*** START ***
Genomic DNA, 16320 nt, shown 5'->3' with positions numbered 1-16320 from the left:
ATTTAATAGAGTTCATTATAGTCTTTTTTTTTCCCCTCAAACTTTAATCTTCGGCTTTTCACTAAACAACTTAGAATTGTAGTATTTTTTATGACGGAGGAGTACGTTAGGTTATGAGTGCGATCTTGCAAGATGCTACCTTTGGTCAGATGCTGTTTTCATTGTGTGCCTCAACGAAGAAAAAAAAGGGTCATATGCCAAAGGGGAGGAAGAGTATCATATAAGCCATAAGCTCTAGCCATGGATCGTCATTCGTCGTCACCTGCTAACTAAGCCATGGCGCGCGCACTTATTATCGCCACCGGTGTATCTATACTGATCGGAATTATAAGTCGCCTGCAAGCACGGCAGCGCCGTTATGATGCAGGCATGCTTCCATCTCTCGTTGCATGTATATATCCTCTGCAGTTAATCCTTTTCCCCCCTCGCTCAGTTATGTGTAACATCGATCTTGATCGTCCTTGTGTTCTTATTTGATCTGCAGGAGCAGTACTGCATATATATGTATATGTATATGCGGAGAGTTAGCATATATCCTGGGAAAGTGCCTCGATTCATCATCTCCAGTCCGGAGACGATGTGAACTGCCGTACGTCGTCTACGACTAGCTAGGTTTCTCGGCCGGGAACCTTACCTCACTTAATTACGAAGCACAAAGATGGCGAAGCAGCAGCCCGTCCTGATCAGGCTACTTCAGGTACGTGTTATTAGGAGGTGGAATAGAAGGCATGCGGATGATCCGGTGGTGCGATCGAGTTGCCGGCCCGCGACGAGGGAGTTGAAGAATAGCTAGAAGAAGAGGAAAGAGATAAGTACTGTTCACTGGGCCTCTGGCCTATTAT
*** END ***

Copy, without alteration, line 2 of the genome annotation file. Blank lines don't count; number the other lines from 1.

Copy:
ATTTAATAGAGTTCATTATAGTCTTTTTTTTTCCCCTCAAACTTTAATCTTCGGCTTTTCACTAAACAACTTAGAATTGTAGTATTTTTTATGACGGAGGAGTACGTTAGGTTATGAGTGCGATCTTGCAAGATGCTACCTTTGGTCAGATGCTGTTTTCATTGTGTGCCTCAACGAAGAAAAAAAAGGGTCATATGCCAAAGGGGAGGAAGAGTATCATATAAGCCATAAGCTCTAGCCATGGATCGTCATTCGTCGTCACCTGCTAACTAAGCCATGGCGCGCGCACTTATTATCGCCACCGGTGTATCTATACTGATCGGAATTATAAGTCGCCTGCAAGCACGGCAGCGCCGTTATGATGCAGGCATGCTTCCATCTCTCGTTGCATGTATATATCCTCTGCAGTTAATCCTTTTCCCCCCTCGCTCAGTTATGTGTAACATCGATCTTGATCGTCCTTGTGTTCTTATTTGATCTGCAGGAGCAGTACTGCATATATATGTATATGTATATGCGGAGAGTTAGCATATATCCTGGGAAAGTGCCTCGATTCATCATCTCCAGTCCGGAGACGATGTGAACTGCCGTACGTCGTCTACGACTAGCTAGGTTTCTCGGCCGGGAACCTTACCTCACTTAATTACGAAGCACAAAGATGGCGAAGCAGCAGCCCGTCCTGATCAGGCTACTTCAGGTACGTGTTATTAGGAGGTGGAATAGAAGGCATGCGGATGATCCGGTGGTGCGATCGAGTTGCCGGCCCGCGACGAGGGAGTTGAAGAATAGCTAGAAGAAGAGGAAAGAGATAAGTACTGTTCACTGGGCCTCTGGCCTATTAT